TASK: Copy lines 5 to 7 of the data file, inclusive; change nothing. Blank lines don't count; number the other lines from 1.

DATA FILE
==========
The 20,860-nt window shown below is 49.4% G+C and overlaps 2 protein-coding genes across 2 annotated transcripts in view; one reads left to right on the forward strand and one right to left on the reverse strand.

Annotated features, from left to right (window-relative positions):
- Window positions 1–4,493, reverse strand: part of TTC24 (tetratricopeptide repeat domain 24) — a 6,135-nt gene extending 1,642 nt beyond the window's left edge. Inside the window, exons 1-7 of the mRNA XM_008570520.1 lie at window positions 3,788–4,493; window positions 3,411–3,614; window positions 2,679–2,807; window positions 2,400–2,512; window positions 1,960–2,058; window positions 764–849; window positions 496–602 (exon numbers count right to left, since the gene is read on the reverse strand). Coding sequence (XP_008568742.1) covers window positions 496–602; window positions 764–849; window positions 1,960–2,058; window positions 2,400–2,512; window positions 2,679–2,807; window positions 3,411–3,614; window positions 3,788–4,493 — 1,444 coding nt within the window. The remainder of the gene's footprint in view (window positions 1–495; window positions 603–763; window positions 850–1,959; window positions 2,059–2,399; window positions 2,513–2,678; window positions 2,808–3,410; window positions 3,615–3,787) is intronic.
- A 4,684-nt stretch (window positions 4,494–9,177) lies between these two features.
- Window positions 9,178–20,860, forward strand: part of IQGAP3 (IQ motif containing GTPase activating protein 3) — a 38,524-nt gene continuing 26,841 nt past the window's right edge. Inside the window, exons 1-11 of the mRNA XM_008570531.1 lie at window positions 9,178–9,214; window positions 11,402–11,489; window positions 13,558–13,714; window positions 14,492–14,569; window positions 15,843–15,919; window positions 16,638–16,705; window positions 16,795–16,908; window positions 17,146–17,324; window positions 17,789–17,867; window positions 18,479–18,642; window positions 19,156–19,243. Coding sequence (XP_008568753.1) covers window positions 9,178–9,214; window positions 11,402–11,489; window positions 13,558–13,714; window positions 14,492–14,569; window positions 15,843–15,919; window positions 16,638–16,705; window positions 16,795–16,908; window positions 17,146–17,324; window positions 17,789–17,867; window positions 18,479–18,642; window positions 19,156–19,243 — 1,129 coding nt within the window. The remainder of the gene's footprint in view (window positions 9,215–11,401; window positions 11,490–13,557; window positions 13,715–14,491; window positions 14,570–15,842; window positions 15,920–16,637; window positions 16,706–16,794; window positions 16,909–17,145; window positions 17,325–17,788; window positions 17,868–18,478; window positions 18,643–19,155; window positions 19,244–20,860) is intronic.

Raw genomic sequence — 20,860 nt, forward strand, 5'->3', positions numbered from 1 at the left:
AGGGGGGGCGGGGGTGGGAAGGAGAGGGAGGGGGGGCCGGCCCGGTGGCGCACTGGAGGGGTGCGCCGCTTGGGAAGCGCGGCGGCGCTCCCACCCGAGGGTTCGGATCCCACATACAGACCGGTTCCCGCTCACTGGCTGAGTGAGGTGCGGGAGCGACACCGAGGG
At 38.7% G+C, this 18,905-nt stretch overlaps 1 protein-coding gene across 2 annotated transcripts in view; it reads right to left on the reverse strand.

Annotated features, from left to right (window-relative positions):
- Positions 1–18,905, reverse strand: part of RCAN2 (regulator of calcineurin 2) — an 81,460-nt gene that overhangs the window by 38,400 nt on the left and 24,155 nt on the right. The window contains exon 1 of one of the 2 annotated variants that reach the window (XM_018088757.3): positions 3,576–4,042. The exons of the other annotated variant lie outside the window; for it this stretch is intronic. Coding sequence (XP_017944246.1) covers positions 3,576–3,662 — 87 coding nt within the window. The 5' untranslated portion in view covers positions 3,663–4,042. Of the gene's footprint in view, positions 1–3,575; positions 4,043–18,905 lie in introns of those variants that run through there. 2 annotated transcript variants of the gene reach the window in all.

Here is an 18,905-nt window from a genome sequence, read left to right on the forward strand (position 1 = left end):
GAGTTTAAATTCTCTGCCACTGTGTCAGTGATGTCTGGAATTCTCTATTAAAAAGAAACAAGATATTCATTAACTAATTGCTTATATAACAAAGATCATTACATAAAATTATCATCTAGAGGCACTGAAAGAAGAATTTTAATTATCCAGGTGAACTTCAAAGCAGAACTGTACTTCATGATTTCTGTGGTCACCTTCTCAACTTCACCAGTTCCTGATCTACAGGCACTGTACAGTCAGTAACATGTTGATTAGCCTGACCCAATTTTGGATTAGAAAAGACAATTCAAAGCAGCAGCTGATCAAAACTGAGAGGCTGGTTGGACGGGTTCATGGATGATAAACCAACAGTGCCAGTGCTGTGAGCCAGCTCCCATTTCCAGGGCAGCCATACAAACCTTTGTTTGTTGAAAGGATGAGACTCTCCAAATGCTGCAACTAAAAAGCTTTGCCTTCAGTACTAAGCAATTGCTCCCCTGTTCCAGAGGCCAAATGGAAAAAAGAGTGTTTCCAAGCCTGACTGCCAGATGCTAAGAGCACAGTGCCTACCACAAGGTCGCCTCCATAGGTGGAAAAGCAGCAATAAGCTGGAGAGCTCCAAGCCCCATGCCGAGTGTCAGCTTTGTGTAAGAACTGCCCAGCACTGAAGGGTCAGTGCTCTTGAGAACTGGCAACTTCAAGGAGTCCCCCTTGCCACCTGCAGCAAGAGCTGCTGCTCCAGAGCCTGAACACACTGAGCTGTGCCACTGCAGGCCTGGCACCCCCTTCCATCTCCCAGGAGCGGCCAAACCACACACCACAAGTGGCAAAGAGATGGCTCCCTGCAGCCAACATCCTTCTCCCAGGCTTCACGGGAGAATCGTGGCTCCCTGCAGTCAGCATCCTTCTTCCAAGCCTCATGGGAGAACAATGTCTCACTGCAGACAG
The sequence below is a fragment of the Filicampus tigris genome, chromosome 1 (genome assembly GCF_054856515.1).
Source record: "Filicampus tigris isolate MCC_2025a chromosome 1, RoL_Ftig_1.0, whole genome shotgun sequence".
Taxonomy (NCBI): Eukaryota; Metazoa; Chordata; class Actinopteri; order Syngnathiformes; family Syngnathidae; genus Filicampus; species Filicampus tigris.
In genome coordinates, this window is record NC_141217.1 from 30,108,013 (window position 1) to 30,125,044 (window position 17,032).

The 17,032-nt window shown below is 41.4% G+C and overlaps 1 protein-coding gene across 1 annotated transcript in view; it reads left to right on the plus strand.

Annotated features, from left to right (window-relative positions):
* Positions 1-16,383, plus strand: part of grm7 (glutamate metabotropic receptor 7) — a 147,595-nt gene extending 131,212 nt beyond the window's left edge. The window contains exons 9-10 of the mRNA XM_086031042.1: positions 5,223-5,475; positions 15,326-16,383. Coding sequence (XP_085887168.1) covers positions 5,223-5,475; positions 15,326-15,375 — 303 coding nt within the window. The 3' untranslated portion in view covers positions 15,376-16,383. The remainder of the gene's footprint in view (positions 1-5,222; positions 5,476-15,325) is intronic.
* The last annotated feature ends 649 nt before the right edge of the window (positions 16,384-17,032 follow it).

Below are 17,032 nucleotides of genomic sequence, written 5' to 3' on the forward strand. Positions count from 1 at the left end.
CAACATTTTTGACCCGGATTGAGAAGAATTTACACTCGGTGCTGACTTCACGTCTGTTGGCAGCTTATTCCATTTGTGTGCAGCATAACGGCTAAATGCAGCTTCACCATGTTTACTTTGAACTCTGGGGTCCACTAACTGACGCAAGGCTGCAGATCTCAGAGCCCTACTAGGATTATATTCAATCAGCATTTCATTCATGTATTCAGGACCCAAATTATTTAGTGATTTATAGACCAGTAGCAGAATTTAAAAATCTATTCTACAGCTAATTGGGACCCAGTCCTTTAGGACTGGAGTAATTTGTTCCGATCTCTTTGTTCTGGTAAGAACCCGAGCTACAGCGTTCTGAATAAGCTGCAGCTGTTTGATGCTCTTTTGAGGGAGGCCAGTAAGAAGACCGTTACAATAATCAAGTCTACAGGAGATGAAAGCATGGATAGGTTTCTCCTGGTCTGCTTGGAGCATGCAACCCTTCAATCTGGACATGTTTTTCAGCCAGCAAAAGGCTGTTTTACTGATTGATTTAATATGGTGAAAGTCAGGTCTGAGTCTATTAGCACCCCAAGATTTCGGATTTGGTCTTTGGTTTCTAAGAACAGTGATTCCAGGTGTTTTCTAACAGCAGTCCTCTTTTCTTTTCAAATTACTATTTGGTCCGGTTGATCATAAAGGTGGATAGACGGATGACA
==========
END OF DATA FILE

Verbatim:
- Window positions 9,178–20,860, forward strand: part of IQGAP3 (IQ motif containing GTPase activating protein 3) — a 38,524-nt gene continuing 26,841 nt past the window's right edge. Inside the window, exons 1-11 of the mRNA XM_008570531.1 lie at window positions 9,178–9,214; window positions 11,402–11,489; window positions 13,558–13,714; window positions 14,492–14,569; window positions 15,843–15,919; window positions 16,638–16,705; window positions 16,795–16,908; window positions 17,146–17,324; window positions 17,789–17,867; window positions 18,479–18,642; window positions 19,156–19,243. Coding sequence (XP_008568753.1) covers window positions 9,178–9,214; window positions 11,402–11,489; window positions 13,558–13,714; window positions 14,492–14,569; window positions 15,843–15,919; window positions 16,638–16,705; window positions 16,795–16,908; window positions 17,146–17,324; window positions 17,789–17,867; window positions 18,479–18,642; window positions 19,156–19,243 — 1,129 coding nt within the window. The remainder of the gene's footprint in view (window positions 9,215–11,401; window positions 11,490–13,557; window positions 13,715–14,491; window positions 14,570–15,842; window positions 15,920–16,637; window positions 16,706–16,794; window positions 16,909–17,145; window positions 17,325–17,788; window positions 17,868–18,478; window positions 18,643–19,155; window positions 19,244–20,860) is intronic.

Raw genomic sequence — 20,860 nt, forward strand, 5'->3', positions numbered from 1 at the left:
AGGGGGGGCGGGGGTGGGAAGGAGAGGGAGGGGGGGCCGGCCCGGTGGCGCACTGGAGGGGTGCGCCGCTTGGGAAGCGCGGCGGCGCTCCCACCCGAGGGTTCGGATCCCACATACAGACCGGTTCCCGCTCACTGGCTGAGTGAGGTGCGGGAGCGACACCGAGGG